California’s licensed marijuana shops are doing an excellent job at preventing sales to minors, according to a first-of-its-kind study commissioned by the Insurance Institute for Highway Safety. That means the industry is living up to a key promise advocates made when voters legalized cannabis for adults 21 and older nearly five years ago. “Licensed marijuana retailers are clearly keen to follow the rules,” said Angela Eichelberger, a research scientist with the Insurance Institute who authored the report with University of Chicago and University of Minnesota experts. “They’re aware that the industry hasn’t won everybody over yet, and they don’t want to get shut down.” Read the rest of this story on ocregister.com.
Nearly five years after California voters legalized cannabis, a new state report is recommending a series of changes to better track and test for drivers impaired by marijuana and other drugs. Those recommendations from the California Highway Patrol’s Impaired Driving Task Force are expected to trigger a series of new and revived bills in the state legislature over the coming months. The CHP report calls for the state to start collecting and publishing data on the number of drivers arrested or involved in accidents with cannabis and other drugs in their system. There’s currently no central collection point for such data, and no statewide standards for the few city or county agencies that gather such data on their own. Read the rest of this story on ocregister.com.
It was with a sense of accomplishment that young cannabis entrepreneur Jerred Kiloh scheduled his first COVID-19 vaccine appointment for Feb. 11 in San Francisco. Jerred Kiloh, owner of The Higher Path Collective dispensary in Sherman Oaks. (Photo by Sarah Reingewirtz, Pasadena Star-News/SCNG) Kiloh, owner of the Higher Path Collective in Sherman Oaks and president of the United Cannabis Business Association, was one of the movers and shakers responsible for nudging medical marijuana retail workers toward the front of California’s vaccine eligibility line, before some educators, emergency workers and food and agriculture workers. Read the rest of this story on ocregister.com.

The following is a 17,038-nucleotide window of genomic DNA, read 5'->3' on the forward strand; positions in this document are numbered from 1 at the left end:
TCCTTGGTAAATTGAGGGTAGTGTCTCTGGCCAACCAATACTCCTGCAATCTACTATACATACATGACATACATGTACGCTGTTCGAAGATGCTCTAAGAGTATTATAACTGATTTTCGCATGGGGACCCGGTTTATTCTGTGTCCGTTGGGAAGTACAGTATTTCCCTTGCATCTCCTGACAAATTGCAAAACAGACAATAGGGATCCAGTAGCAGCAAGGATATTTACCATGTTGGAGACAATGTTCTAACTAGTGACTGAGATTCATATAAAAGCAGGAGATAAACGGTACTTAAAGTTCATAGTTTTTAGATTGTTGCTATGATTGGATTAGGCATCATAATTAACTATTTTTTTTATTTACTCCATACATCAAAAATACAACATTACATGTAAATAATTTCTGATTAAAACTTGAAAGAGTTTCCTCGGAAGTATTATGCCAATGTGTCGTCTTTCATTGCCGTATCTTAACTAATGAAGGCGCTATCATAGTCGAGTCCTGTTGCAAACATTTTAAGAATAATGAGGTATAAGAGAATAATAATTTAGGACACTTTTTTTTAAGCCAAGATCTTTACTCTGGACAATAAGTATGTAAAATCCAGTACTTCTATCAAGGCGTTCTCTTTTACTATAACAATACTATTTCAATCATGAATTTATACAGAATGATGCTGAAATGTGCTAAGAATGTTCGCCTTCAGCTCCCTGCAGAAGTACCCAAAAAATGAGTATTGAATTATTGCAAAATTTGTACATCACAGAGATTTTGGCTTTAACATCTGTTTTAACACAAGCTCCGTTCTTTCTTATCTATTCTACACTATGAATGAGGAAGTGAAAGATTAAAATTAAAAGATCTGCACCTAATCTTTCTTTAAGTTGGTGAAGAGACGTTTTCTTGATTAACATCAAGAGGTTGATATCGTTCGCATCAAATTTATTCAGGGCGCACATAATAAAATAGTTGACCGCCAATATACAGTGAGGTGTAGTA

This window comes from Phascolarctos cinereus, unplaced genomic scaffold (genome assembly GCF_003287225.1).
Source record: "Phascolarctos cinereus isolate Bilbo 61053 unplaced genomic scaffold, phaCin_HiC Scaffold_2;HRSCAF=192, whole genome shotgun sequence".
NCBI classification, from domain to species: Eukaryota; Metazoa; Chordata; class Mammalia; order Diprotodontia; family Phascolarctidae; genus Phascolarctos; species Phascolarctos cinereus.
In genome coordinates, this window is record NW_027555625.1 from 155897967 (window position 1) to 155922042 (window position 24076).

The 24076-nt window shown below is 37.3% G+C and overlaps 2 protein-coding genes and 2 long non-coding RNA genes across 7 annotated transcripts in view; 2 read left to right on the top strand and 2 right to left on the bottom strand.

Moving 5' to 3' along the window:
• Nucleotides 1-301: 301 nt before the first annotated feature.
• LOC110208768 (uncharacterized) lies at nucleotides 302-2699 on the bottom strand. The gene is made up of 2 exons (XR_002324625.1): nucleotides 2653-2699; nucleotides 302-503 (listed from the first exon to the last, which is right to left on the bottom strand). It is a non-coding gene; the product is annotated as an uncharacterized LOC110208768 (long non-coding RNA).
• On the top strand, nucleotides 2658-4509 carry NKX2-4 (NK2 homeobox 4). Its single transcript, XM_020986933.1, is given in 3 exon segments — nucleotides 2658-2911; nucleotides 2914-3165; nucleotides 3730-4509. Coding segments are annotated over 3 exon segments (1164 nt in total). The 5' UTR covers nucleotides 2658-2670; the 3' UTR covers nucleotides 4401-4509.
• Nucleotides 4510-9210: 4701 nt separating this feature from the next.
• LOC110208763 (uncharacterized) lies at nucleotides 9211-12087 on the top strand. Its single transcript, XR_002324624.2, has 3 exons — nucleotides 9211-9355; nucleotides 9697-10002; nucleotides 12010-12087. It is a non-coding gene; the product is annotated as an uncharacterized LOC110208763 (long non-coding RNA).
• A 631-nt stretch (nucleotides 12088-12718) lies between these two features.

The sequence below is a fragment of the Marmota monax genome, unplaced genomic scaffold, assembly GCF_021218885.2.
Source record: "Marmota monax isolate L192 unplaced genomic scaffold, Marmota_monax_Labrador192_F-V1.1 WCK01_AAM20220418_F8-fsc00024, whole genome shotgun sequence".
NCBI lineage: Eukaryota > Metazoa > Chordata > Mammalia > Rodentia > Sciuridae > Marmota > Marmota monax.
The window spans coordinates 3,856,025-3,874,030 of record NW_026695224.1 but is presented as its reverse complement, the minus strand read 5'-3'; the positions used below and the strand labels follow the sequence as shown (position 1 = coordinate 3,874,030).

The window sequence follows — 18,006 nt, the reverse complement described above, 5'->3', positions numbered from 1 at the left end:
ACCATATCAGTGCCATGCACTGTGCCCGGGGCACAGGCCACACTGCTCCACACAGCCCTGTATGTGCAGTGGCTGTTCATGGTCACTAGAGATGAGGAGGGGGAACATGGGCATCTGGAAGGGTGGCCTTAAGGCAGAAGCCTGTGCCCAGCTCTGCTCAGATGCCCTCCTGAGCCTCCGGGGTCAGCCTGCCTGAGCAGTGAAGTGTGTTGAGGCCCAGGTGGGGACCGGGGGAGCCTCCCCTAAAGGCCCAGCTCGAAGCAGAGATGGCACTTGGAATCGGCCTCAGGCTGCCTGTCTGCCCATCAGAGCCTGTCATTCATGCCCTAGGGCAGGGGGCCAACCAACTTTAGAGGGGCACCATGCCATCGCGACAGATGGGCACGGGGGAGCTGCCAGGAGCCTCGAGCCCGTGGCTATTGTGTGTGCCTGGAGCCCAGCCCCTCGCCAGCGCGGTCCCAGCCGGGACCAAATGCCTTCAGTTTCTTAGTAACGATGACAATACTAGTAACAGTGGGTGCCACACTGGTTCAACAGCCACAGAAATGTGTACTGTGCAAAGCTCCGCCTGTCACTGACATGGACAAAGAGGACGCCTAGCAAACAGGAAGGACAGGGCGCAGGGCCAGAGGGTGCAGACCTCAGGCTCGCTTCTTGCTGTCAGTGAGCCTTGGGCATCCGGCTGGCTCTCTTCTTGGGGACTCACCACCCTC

Published: Feb 1, 2021, 11:52 am • Updated: Feb 1, 2021, 11:55 am By Brooke Staggs Want practical experience growing marijuana, but have no idea how to get a plant? Or just not comfortable growing cannabis at home? Try stinging nettle, which is a plant that’s distantly related to cannabis and has similar growth patterns. That’s just one of many workarounds Dana Milstein had to learn as she developed curriculum for UC Riverside’s new extension program focused on cannabis, which is the first program of its kind at a public university in California. Read the rest of this story on ocregister.com.
When musicians make it big in the industry, one of the first things many do is quit their day jobs. But aspiring rapper and singer Robert Ellis IV, a Redlands native who now performs as Pullupnsplash, got into music industry to promote his day job in marketing and as an independent consultant for several dispensaries and cannabis brands. “Being in the cannabis industry we’re scrutinized, we don’t really have a way to fairly get our voice out. We’re very regulated as far as marketing, so I had to think outside the box and use music as my freedom of speech, and they can’t take that away,” Ellis said. Read the rest of this story on ocregister.com.
Former Corona City Councilman Steve Nolan has been cited on suspicion of illegal cultivation of marijuana and possession of marijuana for sale, the Riverside County jail log shows. Nolan, a 58-year-old former Anaheim police officer, was cited by the Riverside County Sheriff’s Department’s Special Investigations Bureau at his Rising Sun Road home at 3:20 a.m. on Jan. 14. The citations are misdemeanors. Southern California Edison is participating in the investigation, SCE spokeswoman Taelor Bakewell said. She didn’t have any further details. Marijuana growers sometimes illegally tap into electricity sources. Solar panels cover the roof of Nolan’s home. Read the rest of this story on ocregister.com.